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A Perspective on Ukraine

The rising temperatures in recent days boiled over with Russia’s stunning overnight assault on Ukraine, with armored columns and airstrikes against numerous cities, including the capital of Kyiv. On a humanitarian level, we mourn what will most likely cause significant loss of life, and the largest disruption of a peaceful Europe since the end of World War II.

On a geopolitical level, the Russian leader has unmistakably defined his singular motive.  Those who had relied on game theory, believing that Putin was rattling sabers primarily to extract political and economic leverage, must now accept that his desire is instead to restore a long-coveted former Soviet republic to Russian control. This striking military move puts Russia again at NATO’s doorstep, and in return, Putin is willing to accept the radical isolation of his nation both financially and economically. The door to begin operating the Nord Stream 2 natural gas pipeline, thereby unlocking tremendous revenue for what is in many respects a surprisingly poor country, has now been slammed shut by Germany, Russia’s largest target customer. And beyond the fossil fuels sector, a future set of sanctions could include barring Russia from the SWIFT system, an essential executor of international financial transactions.

The shock to the world order is already being felt far from Eastern Europe. Chinese leaders must weigh competing factors. On the one hand, they are surely fixed on the response of the U.S. and Europe in Ukraine as a gauge of what to expect from the West should China invade Taiwan, which they view just as possessively as Putin sees Ukraine. A response that fails to deter Russia could embolden those ambitions. However, China’s trade with Russia—an economy smaller than that of Texas—is a fraction of its exposure to Europe and the United States.

Financial markets are reeling from the day’s horrific news, though for the most part, measures of volatility seem to be rising faster than actual asset prices are declining. Russian equities, of course, have been hit extremely hard, off by a third or more in early trading, while oil, natural gas and even wheat— all major Russian exports—have rallied strongly. While most early gains have been in the solid single digits, natural gas prices in Europe have registered pops of more than 50%.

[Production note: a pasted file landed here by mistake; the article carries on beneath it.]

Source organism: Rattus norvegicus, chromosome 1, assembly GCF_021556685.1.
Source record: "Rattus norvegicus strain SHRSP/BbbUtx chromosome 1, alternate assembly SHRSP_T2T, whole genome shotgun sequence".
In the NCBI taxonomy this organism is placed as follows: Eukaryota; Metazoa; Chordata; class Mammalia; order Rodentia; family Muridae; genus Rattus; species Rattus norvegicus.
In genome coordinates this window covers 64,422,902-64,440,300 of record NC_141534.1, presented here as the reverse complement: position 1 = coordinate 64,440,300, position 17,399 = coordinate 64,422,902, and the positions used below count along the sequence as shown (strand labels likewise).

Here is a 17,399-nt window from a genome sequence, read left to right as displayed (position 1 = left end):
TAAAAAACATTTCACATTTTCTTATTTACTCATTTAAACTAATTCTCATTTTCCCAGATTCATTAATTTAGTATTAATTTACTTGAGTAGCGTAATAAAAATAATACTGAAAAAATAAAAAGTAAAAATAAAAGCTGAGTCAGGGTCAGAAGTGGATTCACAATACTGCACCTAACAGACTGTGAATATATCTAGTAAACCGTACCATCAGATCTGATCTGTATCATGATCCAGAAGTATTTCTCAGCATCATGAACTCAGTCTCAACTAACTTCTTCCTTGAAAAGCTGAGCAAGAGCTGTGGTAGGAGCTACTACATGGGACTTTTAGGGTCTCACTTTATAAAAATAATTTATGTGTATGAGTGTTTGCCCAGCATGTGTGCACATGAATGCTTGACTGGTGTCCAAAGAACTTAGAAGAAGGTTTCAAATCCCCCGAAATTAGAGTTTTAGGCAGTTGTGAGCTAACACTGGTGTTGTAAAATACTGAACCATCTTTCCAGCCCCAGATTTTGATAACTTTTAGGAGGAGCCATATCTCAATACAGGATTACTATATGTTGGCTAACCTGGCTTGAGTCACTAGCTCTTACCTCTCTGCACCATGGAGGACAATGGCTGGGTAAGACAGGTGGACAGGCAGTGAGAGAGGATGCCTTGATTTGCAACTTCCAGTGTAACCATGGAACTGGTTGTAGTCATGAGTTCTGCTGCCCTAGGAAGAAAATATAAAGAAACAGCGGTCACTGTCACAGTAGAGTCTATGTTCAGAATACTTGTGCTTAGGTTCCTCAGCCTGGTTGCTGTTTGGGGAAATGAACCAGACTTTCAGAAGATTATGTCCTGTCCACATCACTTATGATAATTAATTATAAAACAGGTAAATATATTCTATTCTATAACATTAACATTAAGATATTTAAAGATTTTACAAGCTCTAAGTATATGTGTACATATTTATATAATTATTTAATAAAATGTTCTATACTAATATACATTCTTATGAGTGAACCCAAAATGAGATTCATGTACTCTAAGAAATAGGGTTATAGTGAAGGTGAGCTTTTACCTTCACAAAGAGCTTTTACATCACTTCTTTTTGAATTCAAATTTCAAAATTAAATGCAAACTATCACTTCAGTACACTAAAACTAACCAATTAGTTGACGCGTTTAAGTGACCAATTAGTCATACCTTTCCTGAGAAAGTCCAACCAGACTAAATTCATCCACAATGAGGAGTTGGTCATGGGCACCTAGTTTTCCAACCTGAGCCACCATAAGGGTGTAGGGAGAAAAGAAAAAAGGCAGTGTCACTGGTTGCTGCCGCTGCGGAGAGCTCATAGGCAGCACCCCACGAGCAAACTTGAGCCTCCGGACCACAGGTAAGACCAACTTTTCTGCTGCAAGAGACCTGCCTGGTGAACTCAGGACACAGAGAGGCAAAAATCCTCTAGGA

In bond markets, a traditional flight to quality is underway. Treasuries are gaining, higher-rated credit issuers are outperforming the lower-rated, and longer maturities are outperforming the short end. Gold, too, is behaving as it often does in moments of uncertainty, providing a shock absorber as risk assets falter. In short, volatility doesn’t help capital markets attract capital: it tends to reduce liquidity, and goad capital into what are deemed “safe-haven” investments. It certainly serves to constrain the expansion of equity valuation multiples, putting an even greater onus on corporate earnings if stock prices are to advance further.

At the same time, the alarm in Europe may help call attention to broad economic trends that have been in train for some time. The prospects of further sustained supply shocks emanating from a major commodities exporter have only buttressed my view that U.S. growth is poised to decelerate after years of Covid-induced fiscal stimulus that equaled the combined economies of Florida, Texas and California. In fact, growth and monetary hawkishness may have already reached their peaks for the cycle. Real GDP growth was 5.7% in 2021 and should trend markedly lower in 2022, 2023 and beyond as stimulus dissipates, the Federal Reserve and other global central banks strive to finally unwind years of ultraloose policy, and supply-chain bottlenecks begin to unclog, freeing prices for many goods to return toward trend.

While the events in Ukraine may rattle business sentiment and growth expectations, they also could keep a floor on crude oil and agricultural prices for a reasonable period of time.While we do not believe that slower growth and geopolitical uncertainly should precipitously alter any client’s wealth management roadmap, such moments can be unsettling. Please reach out to us if you have questions, concerns, or updates to share on your personal circumstances that can help us consider adjustments to your overall wealth strategy. In the meantime, we will continue to monitor events—both economic and geopolitical—while keeping a disciplined eye on your long-term goals.